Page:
Four steps for life

NEWS cardiac arrest survival rates for rural Victorians had risen dramatically was welcomed by State Health Minister David Davis as he launched the new ‘Four Steps for Life Plus’ program in Traralgon on Friday.

The Ambulance Victoria program, which “encourages community groups to get together and learn what to do in an emergency”, was vital given automated external defibrillators were now more common in the community, AV media spokesperson Paul Bentley told The Express.

AV figures just released showed people living in rural Victoria were now more than twice as likely to survive a cardiac arrest than nine years ago.

AV chief executive officer Greg Sassella said the service was “a world leader in improving outcomes for patients who suffer a form of cardiac arrest that allows the heart to be ‘shocked’ back into rhythm by a defibrillator”.

“There’s often a focus only on ambulance response times, but we want to ensure that paramedics are making a difference when they get to really critical and life threatening cases, and the cardiac arrest survival rates show that’s happening,” Mr Sassella said.

“The more critically ill someone is, the faster we get care to you.”

Mr Bentley said an important factor was that new figures showed almost 80 per cent of cardiac arrest patients received an attempt at CPR by a member of the community now – up from 30 per cent since 2003.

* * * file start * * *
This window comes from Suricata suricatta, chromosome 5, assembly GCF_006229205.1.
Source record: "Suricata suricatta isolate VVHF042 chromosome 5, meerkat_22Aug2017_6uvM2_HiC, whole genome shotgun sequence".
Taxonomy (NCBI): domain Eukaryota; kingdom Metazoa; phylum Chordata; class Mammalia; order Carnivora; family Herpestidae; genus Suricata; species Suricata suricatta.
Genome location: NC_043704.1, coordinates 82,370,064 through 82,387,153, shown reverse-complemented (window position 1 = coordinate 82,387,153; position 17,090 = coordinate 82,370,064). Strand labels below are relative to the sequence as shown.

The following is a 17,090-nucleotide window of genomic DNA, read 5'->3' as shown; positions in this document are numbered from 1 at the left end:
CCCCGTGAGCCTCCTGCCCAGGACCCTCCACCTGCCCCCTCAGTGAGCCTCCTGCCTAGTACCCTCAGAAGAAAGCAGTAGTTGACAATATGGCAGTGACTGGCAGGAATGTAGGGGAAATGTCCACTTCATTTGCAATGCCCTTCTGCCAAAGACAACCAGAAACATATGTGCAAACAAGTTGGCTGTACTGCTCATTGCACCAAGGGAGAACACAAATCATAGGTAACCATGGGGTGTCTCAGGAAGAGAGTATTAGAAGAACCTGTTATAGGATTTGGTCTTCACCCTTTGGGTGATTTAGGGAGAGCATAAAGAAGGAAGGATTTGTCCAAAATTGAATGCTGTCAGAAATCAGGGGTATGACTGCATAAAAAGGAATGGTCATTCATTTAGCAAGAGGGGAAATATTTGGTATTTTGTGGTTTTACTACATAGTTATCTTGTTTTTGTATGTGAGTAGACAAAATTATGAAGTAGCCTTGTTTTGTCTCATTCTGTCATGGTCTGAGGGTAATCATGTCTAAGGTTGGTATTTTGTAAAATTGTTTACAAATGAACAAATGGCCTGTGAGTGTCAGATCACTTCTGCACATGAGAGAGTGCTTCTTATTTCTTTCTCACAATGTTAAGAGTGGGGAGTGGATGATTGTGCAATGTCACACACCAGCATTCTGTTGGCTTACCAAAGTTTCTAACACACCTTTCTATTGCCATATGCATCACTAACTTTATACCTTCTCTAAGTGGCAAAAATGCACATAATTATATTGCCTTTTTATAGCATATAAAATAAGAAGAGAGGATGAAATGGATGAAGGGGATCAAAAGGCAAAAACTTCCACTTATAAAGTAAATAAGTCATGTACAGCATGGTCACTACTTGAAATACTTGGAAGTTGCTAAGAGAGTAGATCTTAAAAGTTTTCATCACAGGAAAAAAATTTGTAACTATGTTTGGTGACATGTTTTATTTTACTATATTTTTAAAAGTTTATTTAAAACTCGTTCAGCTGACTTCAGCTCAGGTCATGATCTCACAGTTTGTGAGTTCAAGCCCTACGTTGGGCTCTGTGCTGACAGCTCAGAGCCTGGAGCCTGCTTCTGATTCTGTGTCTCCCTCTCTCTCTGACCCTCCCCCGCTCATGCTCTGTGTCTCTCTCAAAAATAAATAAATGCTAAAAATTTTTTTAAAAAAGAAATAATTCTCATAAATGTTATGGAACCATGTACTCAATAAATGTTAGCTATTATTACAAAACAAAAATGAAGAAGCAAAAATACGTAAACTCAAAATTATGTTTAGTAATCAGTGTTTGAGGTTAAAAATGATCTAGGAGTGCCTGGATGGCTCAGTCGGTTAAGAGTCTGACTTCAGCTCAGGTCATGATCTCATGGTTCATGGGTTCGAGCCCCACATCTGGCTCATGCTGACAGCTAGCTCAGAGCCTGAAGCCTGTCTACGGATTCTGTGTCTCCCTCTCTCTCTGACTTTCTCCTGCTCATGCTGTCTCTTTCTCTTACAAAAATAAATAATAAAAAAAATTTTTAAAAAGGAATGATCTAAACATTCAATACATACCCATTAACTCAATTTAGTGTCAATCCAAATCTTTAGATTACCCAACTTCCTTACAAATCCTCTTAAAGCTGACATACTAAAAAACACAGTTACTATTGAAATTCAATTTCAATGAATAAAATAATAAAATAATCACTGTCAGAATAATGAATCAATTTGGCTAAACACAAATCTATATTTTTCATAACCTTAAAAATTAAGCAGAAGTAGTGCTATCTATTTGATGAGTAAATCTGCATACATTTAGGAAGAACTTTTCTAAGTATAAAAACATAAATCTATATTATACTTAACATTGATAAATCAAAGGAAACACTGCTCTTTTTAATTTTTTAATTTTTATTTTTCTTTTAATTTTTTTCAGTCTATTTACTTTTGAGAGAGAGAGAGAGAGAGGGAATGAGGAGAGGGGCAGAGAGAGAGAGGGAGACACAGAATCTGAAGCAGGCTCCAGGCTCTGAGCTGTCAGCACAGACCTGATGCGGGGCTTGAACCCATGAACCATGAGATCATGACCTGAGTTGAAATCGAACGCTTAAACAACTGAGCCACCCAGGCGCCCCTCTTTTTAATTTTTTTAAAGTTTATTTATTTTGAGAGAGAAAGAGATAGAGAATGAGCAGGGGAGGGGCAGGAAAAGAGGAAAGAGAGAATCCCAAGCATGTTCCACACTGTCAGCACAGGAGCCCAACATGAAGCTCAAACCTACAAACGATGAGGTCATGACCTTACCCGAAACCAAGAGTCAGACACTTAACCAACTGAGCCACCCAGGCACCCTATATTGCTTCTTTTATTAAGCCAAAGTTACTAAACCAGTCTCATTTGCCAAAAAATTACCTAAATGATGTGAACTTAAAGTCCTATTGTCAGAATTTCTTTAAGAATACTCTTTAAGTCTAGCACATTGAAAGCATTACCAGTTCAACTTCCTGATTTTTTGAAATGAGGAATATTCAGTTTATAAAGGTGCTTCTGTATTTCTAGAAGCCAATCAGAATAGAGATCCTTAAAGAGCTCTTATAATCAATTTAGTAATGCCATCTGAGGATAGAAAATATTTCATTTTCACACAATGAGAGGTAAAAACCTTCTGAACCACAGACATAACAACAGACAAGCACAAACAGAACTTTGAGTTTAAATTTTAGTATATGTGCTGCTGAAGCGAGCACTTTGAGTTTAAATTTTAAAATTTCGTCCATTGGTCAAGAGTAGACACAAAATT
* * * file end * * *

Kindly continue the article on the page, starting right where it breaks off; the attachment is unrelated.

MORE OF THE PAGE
Mr Sassella said the program aimed, particularly, to ensure people knew how easy it was to use automatic external defibrillators.

“It’s a vital link in the chain and it’s one of the many reasons why we have released the free Ambulance Victoria mobile application which contains key education information including the ‘Four Steps for Life Plus’ for Apple and Android phones and tablets, making access to this information easier than ever before,” he added.

AV’s research and evaluation manager Associate Professor Karen Smith said a boost to AV paramedic numbers since 2003 had also contributed to improved survival rates.

“Our research has found that the presence of a MICA paramedic along with four or more paramedics at the scene is linked to better survival rates,” Dr Smith said.

“Following changes in 2010, we now have MICA single responder units in specific regional centres providing 24-hour coverage.”